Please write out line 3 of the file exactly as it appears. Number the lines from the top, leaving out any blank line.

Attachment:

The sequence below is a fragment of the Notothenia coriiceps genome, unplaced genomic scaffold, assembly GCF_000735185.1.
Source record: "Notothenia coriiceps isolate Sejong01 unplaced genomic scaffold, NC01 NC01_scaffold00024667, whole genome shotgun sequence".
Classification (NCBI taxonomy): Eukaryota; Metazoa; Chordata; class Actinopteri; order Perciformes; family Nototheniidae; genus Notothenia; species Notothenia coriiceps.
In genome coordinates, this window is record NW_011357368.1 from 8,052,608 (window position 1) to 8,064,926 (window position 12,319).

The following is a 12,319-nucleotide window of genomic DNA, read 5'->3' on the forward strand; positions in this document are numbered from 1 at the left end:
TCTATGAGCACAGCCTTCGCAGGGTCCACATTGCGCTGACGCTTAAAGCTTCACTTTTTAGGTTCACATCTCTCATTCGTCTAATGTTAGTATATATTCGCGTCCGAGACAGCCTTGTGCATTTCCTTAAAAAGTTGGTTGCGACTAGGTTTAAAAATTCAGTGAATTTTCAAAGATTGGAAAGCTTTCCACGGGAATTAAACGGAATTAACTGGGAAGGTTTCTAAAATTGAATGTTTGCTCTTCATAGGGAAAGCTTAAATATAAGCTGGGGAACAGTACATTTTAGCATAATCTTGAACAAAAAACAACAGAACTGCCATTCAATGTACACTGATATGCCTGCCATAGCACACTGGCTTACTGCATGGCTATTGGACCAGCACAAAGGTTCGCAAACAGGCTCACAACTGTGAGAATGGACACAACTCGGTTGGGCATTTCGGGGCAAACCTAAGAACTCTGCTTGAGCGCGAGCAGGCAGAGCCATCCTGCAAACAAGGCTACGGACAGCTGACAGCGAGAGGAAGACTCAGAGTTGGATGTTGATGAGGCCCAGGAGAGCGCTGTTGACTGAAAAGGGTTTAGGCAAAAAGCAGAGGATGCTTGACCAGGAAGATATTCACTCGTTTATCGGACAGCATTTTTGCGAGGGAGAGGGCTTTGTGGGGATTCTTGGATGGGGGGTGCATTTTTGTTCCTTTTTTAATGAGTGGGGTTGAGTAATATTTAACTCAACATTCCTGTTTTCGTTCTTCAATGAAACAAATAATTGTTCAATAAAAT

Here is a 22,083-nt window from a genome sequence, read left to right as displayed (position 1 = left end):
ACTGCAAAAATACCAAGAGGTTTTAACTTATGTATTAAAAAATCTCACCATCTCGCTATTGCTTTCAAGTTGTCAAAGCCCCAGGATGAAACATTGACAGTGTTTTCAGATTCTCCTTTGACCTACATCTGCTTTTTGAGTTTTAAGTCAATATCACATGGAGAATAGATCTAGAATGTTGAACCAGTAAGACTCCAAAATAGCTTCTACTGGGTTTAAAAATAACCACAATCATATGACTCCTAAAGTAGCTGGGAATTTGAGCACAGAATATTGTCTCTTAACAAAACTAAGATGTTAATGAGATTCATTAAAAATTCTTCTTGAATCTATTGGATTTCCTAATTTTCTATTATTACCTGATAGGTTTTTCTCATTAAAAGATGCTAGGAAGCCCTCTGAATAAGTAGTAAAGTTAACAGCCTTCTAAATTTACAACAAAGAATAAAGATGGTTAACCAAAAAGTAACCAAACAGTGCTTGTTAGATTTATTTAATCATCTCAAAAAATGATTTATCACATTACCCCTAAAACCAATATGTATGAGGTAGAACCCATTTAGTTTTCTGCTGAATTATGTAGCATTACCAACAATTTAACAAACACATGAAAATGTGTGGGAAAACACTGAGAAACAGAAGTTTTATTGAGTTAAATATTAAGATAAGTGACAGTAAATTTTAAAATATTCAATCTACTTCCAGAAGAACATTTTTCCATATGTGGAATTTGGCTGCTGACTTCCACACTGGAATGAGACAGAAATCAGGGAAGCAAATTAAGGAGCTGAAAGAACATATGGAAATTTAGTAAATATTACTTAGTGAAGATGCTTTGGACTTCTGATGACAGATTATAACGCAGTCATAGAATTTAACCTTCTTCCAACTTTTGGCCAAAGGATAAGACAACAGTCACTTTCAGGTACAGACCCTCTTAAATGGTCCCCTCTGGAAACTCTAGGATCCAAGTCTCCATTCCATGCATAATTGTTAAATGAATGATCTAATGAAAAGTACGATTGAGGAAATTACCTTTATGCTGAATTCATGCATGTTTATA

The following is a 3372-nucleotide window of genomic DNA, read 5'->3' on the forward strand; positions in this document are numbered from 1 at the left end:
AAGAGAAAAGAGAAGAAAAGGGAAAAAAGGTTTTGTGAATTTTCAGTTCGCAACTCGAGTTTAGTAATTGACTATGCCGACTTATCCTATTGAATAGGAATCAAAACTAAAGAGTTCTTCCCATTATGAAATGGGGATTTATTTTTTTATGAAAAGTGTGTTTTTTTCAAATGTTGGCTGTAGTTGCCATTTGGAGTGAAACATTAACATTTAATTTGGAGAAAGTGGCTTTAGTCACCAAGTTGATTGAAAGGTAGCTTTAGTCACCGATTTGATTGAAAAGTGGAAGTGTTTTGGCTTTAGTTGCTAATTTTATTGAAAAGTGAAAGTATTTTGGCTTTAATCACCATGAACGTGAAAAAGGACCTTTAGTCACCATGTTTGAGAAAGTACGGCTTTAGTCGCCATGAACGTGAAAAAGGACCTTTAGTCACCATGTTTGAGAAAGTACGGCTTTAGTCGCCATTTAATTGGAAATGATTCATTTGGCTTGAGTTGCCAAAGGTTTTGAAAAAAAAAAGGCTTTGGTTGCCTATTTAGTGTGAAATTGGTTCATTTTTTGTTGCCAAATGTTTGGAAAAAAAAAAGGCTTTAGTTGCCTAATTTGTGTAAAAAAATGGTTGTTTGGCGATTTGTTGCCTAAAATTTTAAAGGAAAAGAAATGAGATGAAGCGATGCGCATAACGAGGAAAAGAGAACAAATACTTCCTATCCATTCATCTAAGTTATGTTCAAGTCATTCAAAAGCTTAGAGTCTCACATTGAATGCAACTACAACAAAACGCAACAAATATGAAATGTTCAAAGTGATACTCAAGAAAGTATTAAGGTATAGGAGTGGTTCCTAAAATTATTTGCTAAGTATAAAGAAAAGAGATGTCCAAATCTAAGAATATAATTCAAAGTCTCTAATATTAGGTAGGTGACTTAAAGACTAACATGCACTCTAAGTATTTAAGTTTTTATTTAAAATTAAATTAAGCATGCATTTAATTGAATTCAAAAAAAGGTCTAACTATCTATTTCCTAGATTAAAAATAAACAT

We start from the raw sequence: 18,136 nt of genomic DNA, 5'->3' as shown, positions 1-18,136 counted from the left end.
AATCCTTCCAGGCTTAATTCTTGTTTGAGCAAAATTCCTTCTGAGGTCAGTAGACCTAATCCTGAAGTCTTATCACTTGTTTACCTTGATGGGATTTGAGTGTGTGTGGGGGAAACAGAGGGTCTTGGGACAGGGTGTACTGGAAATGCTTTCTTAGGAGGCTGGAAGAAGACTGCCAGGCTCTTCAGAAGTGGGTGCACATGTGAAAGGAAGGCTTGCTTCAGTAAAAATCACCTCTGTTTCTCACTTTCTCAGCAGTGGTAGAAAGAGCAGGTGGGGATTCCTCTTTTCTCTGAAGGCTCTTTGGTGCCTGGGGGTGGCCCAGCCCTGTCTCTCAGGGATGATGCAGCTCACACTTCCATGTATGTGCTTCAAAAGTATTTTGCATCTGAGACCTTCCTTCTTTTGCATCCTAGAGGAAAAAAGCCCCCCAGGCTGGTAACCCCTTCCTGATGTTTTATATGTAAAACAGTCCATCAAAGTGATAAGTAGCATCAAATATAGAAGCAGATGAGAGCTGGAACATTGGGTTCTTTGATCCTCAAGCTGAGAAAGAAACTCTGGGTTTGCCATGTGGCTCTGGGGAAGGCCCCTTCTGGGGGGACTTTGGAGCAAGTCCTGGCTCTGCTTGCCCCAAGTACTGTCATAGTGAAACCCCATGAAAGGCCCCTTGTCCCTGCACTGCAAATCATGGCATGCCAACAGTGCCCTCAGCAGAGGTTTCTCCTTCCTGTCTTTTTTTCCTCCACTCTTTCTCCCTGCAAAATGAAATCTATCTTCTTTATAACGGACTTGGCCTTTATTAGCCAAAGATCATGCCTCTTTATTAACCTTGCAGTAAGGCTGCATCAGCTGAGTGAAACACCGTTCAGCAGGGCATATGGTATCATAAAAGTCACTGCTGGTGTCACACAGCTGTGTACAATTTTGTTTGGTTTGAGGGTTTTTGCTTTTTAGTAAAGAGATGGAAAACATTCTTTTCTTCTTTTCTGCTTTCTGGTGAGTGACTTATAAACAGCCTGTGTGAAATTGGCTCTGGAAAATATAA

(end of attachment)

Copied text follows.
Classification (NCBI taxonomy): Eukaryota; Metazoa; Chordata; class Actinopteri; order Perciformes; family Nototheniidae; genus Notothenia; species Notothenia coriiceps.